In 1970 R Dean moved to Rare Earth, a label Motown set up for white artists. He scored with “Indiana Wants Me” an odd song about a murderer chased & caught by the police. It was his only US success but we hadn’t finished with him yet in the UK. Back in 1966 he had recorded “There’s a Ghost in my House”, another track with that impressive H-D-H-Taylor credit. Another irresistible Motown stomper that went missing at the time, it became a staple of Northern Soul DJ sets & reached the Top 10 in 1974. That’s 3 Top 20 hits for R Dean Taylor, an individual Motown talent.

 

All 3 of these songs were resurrected by the Northern Soul scene but you didn’t have to be a regular at the Casino or the Twisted Wheel to appreciate & enjoy them. The scene was big in the early 1970’s, these rediscovered breakout hits received wider radio play & sold to a bigger audience. We were listening to Sly, Marvin, the Isleys, Funkadelic, the new sounds of Black America but the fact remained that you could not beat a bit of classic Tamla Motown to make your weekend go better.

Out Here On The Perimeter (Prince Far I/Creation Rebel)

Well, look at this ! I have not seen this poster since…I have never seen this poster before… but I made the gig on the 23rd of April 1979. There were only the 3 of us going to see Prince Far I when we were usually team handed for any chance of a good night out. Not only was it a Monday, the night best spent relaxing on a saline drip after a bloody good weekend & an hallucinatory first day of the working week but also the gig was in Stockport . We were in Manchester, only 7 miles distant but a long way away.

 

I was good with the small turnout, just me & 2 young women, always a good balance. S was my girlfriend…ever fallen in love with someone you shouldn’t have fallen in love with ? That’s her. J was a new friend who, at a time I needed good friends, was as solid as a rock without me ever having to ask. We were in Janet’s car for the first time. I wonder how good a driver she would be ? She, like myself, liked to get high. Hey, it probably improved her driving…probably. She had only just splashed her cash on the vehicle to make her commute to work easier. Fortuitously Janet worked in Stockport so she knew the way.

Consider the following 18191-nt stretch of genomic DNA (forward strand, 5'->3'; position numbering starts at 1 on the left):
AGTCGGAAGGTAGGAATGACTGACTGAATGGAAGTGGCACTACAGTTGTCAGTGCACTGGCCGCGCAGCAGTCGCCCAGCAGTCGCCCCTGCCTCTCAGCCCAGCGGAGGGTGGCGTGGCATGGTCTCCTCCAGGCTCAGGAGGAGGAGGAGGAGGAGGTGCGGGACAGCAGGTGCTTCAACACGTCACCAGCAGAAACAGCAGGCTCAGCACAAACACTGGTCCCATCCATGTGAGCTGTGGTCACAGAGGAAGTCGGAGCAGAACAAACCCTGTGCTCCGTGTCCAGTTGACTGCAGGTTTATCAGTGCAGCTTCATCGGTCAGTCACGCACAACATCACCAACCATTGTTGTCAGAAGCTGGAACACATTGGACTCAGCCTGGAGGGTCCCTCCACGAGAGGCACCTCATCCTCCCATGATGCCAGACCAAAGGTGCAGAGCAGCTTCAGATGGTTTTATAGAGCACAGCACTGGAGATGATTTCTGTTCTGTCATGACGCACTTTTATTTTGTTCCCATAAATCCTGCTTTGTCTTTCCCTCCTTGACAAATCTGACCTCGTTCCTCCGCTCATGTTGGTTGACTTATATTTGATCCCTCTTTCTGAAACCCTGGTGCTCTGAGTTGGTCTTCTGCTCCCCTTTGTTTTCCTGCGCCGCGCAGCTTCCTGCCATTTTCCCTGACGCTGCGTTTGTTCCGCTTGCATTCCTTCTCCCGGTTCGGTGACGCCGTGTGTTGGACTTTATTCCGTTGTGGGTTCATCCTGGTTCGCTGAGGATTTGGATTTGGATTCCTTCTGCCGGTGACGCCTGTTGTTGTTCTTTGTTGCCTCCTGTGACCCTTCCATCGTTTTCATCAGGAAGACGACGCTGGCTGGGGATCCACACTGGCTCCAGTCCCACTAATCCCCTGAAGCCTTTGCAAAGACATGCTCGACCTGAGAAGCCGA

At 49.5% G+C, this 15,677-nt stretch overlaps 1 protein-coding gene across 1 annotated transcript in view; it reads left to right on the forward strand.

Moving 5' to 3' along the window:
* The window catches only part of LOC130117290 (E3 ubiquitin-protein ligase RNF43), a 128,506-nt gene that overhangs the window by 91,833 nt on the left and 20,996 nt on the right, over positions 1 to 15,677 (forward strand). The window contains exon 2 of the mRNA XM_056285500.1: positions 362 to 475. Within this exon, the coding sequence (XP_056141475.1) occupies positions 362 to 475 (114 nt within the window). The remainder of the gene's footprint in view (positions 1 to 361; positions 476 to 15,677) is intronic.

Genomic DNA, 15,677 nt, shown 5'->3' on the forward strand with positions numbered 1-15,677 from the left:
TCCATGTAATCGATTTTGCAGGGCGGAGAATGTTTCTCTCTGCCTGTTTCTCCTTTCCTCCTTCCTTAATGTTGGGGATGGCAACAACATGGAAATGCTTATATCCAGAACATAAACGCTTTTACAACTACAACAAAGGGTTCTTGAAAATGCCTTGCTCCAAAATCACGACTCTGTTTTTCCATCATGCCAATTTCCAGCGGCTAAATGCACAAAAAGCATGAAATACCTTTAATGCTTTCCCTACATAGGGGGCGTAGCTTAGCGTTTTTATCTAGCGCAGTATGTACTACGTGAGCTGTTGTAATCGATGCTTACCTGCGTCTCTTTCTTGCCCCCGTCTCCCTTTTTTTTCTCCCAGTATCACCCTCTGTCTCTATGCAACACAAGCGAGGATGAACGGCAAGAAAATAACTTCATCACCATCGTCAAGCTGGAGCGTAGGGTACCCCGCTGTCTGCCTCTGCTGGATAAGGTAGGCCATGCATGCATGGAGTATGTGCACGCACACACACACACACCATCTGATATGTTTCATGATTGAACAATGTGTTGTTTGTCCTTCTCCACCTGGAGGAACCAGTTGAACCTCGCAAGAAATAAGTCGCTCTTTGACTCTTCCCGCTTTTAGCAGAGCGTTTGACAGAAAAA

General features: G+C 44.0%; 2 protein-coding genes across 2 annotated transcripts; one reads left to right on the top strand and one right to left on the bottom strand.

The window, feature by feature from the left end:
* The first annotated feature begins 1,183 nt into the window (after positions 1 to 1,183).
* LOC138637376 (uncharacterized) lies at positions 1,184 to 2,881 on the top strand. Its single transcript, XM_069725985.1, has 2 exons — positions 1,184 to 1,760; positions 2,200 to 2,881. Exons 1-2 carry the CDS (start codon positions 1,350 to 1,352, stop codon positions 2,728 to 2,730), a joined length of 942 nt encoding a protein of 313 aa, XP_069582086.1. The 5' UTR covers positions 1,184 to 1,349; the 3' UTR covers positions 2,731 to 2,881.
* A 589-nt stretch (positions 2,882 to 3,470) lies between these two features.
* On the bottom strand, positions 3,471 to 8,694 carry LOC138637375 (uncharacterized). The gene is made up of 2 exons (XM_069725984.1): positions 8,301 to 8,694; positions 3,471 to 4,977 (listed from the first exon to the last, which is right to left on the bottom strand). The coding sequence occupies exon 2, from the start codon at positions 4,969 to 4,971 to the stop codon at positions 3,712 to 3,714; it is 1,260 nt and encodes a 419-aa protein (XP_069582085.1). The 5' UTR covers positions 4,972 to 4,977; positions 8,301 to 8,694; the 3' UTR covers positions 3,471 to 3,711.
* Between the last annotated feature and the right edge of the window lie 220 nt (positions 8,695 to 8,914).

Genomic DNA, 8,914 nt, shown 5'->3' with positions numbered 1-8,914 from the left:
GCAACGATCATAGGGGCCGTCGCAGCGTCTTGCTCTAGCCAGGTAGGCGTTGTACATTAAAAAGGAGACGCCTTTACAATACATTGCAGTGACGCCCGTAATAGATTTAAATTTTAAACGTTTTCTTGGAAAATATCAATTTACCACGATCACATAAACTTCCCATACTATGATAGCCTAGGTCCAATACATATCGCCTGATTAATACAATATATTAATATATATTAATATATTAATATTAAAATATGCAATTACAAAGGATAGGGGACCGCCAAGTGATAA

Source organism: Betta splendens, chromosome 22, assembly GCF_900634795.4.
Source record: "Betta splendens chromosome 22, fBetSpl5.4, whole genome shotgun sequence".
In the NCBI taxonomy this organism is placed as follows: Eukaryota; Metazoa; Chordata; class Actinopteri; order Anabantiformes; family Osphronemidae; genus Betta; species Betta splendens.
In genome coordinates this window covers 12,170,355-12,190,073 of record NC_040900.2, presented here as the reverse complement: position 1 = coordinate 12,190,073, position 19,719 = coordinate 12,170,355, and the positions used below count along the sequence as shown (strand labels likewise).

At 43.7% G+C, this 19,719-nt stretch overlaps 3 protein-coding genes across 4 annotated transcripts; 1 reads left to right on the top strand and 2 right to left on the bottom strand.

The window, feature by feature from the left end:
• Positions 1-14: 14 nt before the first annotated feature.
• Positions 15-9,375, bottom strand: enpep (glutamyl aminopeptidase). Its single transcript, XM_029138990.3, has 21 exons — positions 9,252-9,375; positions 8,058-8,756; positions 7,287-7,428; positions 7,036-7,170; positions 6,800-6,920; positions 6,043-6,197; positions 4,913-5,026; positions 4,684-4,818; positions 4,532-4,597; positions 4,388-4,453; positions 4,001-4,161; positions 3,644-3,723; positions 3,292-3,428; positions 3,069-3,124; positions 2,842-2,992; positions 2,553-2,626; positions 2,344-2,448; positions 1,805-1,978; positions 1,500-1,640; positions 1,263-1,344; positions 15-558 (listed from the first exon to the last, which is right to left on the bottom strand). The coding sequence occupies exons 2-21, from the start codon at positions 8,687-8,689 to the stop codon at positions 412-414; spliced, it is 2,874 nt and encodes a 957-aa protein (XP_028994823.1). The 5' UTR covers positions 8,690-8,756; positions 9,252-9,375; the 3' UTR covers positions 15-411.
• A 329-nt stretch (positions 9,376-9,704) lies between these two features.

Image result for prince far iThis journey into the unknown was being undertaken because a chance to see Prince Far I was too good to miss. Reggae, you know it…the music that goes chang-a, chang-a, was moving on up in the late 1970s. Bob Marley & the Wailers’ popularity had opened ears to the Rastafarian inspired Roots music from Jamaica. At house/blues parties we heard Dennis Brown & Gregory Isaacs. Dillinger, Culture & Burning Spear featured in Punk DJ sets while John Peel, the national treasure of British music radio, always attracted to the outre & the surprising, played the latest Dub plates & plenty of Prince Far I. His first LP “Psalms For I” (1975) was simply that, a voice of thunder intoning sacred songs over simple, similar rhythms. “Under Heavy Manners” followed in 1977, less religion more politricks. Whether Far I’s proselytising was sacred or secular he convinced you to sit up & listen.

 

So, put yourself in Ray’s Place yeah. Trying too hard, unsubtle, and inauthentic, that’s the definition of cheesy. I’m not the guy who’ll make cracks about Stockport & sophistication but it was a faded aspirant nightclub & there was a good reason why I avoided joints like this. In Manchester we had the Apollo & the Free Trade Hall for the bigger gigs (no 20,000 seat arenas then). The Factory/Russell Club in Hulme was the perfect post-Punk hangout, rough & ready with the best music of the time right in front of you. If you just wanted a beer, a band & a night with your mates then you went to see Ed Banger & the Nosebleeds at the Band on the Wall in Swan St. OK, this was…er, different but the company was good, the bar was open until 2 a.m. & we had a “Reggae Spectacular” about to start. Happy Days !

 

 

Image result for creation rebel 1979The show, known as “Roots Encounter”, was quite special. Creation Rebel took the stage & made themselves comfortable. they were staying for the whole night. The band already had their own LP “Dub From Creation” (1978), rhythm tracks recorded in Jamaica, polished in London. The addition of drummer Lincoln “Style” Scott, through the Far I hook up, added class, Dr Pablo’s melodica made for a distinct sound. With subsequent releases Creation Rebel would find their deserved place in our collections, usually finding the turntable at around 1 a.m. after a night of smoking it up. Tonight they were the backing band, first for the toaster Prince Hammer then vocalist Bim Sherman.

 

Natty dread was taking over Ray’s Place. The hard edges were softened by rhythms that demanded that you dance. The crowd were moving together at the front of the stage & everything felt a little warmer. Adrian Sherwood was a young fan with a talent for mixing tracks & for getting things done. He was already involved with all of the acts on tonight & after a couple of false starts he formed his own label, On-U Sound. Sherwood had intriguing & experimental thoughts on production & the label soon became a hallmark of quality, its varied output of Reggae & beyond always worth investigation. Tonight was his idea of how a Reggae show should go, Creation Rebel stretching out & taking up the slack between sets, the music never stopping. A good idea it was too.